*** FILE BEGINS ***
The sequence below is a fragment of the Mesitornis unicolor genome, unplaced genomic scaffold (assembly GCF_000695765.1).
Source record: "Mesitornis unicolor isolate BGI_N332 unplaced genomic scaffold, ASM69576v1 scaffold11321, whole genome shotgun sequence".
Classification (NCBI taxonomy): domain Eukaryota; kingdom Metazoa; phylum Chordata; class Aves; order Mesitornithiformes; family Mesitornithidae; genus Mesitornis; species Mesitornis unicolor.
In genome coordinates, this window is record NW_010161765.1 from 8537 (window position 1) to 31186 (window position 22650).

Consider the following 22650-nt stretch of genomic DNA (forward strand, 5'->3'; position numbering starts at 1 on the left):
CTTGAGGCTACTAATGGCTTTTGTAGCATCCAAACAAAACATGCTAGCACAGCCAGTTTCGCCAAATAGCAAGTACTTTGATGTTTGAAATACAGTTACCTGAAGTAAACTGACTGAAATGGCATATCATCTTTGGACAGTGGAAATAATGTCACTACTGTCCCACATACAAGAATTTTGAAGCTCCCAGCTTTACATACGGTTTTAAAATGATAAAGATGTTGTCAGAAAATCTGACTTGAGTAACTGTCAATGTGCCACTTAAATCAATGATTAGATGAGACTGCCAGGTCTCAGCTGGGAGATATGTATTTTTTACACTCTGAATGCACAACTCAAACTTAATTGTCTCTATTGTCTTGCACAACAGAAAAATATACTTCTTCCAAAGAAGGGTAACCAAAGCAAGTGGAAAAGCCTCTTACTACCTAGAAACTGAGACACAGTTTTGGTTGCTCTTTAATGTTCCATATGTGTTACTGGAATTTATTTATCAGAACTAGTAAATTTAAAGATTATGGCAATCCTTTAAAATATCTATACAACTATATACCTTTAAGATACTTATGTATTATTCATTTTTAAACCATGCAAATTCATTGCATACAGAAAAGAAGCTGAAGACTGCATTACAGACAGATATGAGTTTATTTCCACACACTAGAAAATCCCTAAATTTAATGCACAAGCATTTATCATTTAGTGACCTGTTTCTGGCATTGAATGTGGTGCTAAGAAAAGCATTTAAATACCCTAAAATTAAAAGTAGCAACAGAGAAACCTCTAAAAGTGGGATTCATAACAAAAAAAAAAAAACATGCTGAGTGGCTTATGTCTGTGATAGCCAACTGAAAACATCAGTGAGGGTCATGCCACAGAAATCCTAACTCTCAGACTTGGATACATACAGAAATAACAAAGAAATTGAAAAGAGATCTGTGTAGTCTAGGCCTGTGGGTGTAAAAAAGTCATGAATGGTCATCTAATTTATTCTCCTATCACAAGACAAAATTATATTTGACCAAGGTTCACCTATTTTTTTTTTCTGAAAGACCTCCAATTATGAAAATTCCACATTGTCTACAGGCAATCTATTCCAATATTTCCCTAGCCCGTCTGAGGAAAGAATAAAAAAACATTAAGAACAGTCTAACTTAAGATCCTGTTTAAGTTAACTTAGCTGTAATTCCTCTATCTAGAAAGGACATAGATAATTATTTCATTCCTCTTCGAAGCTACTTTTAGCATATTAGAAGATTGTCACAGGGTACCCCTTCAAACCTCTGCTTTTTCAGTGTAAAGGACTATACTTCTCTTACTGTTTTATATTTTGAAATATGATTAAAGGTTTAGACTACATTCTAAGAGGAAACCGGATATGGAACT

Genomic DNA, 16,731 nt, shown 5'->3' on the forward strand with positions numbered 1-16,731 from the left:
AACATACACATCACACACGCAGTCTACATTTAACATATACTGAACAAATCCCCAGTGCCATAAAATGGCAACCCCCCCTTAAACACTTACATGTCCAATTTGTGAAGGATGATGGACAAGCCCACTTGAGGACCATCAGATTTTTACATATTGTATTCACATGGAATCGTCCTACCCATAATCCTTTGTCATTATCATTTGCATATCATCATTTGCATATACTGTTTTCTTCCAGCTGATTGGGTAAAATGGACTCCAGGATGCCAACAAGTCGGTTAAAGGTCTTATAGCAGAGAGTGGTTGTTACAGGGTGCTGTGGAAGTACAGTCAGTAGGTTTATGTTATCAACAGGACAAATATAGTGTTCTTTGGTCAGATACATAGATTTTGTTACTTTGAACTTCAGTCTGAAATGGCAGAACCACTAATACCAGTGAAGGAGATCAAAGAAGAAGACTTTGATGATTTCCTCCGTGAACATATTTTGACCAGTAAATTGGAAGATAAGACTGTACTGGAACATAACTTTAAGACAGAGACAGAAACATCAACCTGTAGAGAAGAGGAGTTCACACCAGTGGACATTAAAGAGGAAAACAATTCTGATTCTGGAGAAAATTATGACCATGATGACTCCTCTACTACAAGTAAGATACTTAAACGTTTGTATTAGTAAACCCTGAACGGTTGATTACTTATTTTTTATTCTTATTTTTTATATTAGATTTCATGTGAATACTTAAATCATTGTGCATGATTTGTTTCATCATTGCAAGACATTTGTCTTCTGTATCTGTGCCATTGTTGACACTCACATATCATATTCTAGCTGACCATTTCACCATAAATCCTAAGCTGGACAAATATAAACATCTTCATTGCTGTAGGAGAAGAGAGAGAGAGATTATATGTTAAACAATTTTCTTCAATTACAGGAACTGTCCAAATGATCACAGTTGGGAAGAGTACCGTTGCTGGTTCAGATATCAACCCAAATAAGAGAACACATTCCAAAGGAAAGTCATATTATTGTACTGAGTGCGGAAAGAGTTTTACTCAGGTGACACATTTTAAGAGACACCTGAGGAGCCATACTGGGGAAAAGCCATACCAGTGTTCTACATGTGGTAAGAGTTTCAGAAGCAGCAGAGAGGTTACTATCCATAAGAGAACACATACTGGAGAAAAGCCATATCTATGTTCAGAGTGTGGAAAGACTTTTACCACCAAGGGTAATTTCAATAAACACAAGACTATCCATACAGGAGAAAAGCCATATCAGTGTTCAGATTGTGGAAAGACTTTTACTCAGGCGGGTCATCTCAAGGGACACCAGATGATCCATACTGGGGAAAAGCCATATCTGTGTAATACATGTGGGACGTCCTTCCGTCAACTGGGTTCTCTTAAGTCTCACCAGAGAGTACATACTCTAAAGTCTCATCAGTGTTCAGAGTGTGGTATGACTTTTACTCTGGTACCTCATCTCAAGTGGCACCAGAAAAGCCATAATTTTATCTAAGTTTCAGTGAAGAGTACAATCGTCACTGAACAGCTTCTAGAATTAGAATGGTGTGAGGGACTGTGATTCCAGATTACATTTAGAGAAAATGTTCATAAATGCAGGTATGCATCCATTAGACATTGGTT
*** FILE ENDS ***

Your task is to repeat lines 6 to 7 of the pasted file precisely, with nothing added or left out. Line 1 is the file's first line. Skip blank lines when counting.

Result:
CTTGAGGCTACTAATGGCTTTTGTAGCATCCAAACAAAACATGCTAGCACAGCCAGTTTCGCCAAATAGCAAGTACTTTGATGTTTGAAATACAGTTACCTGAAGTAAACTGACTGAAATGGCATATCATCTTTGGACAGTGGAAATAATGTCACTACTGTCCCACATACAAGAATTTTGAAGCTCCCAGCTTTACATACGGTTTTAAAATGATAAAGATGTTGTCAGAAAATCTGACTTGAGTAACTGTCAATGTGCCACTTAAATCAATGATTAGATGAGACTGCCAGGTCTCAGCTGGGAGATATGTATTTTTTACACTCTGAATGCACAACTCAAACTTAATTGTCTCTATTGTCTTGCACAACAGAAAAATATACTTCTTCCAAAGAAGGGTAACCAAAGCAAGTGGAAAAGCCTCTTACTACCTAGAAACTGAGACACAGTTTTGGTTGCTCTTTAATGTTCCATATGTGTTACTGGAATTTATTTATCAGAACTAGTAAATTTAAAGATTATGGCAATCCTTTAAAATATCTATACAACTATATACCTTTAAGATACTTATGTATTATTCATTTTTAAACCATGCAAATTCATTGCATACAGAAAAGAAGCTGAAGACTGCATTACAGACAGATATGAGTTTATTTCCACACACTAGAAAATCCCTAAATTTAATGCACAAGCATTTATCATTTAGTGACCTGTTTCTGGCATTGAATGTGGTGCTAAGAAAAGCATTTAAATACCCTAAAATTAAAAGTAGCAACAGAGAAACCTCTAAAAGTGGGATTCATAACAAAAAAAAAAAAACATGCTGAGTGGCTTATGTCTGTGATAGCCAACTGAAAACATCAGTGAGGGTCATGCCACAGAAATCCTAACTCTCAGACTTGGATACATACAGAAATAACAAAGAAATTGAAAAGAGATCTGTGTAGTCTAGGCCTGTGGGTGTAAAAAAGTCATGAATGGTCATCTAATTTATTCTCCTATCACAAGACAAAATTATATTTGACCAAGGTTCACCTATTTTTTTTTTCTGAAAGACCTCCAATTATGAAAATTCCACATTGTCTACAGGCAATCTATTCCAATATTTCCCTAGCCCGTCTGAGGAAAGAATAAAAAAACATTAAGAACAGTCTAACTTAAGATCCTGTTTAAGTTAACTTAGCTGTAATTCCTCTATCTAGAAAGGACATAGATAATTATTTCATTCCTCTTCGAAGCTACTTTTAGCATATTAGAAGATTGTCACAGGGTACCCCTTCAAACCTCTGCTTTTTCAGTGTAAAGGACTATACTTCTCTTACTGTTTTATATTTTGAAATATGATTAAAGGTTTAGACTACATTCTAAGAGGAAACCGGATATGGAACT

Genomic DNA, 16,731 nt, shown 5'->3' on the forward strand with positions numbered 1-16,731 from the left: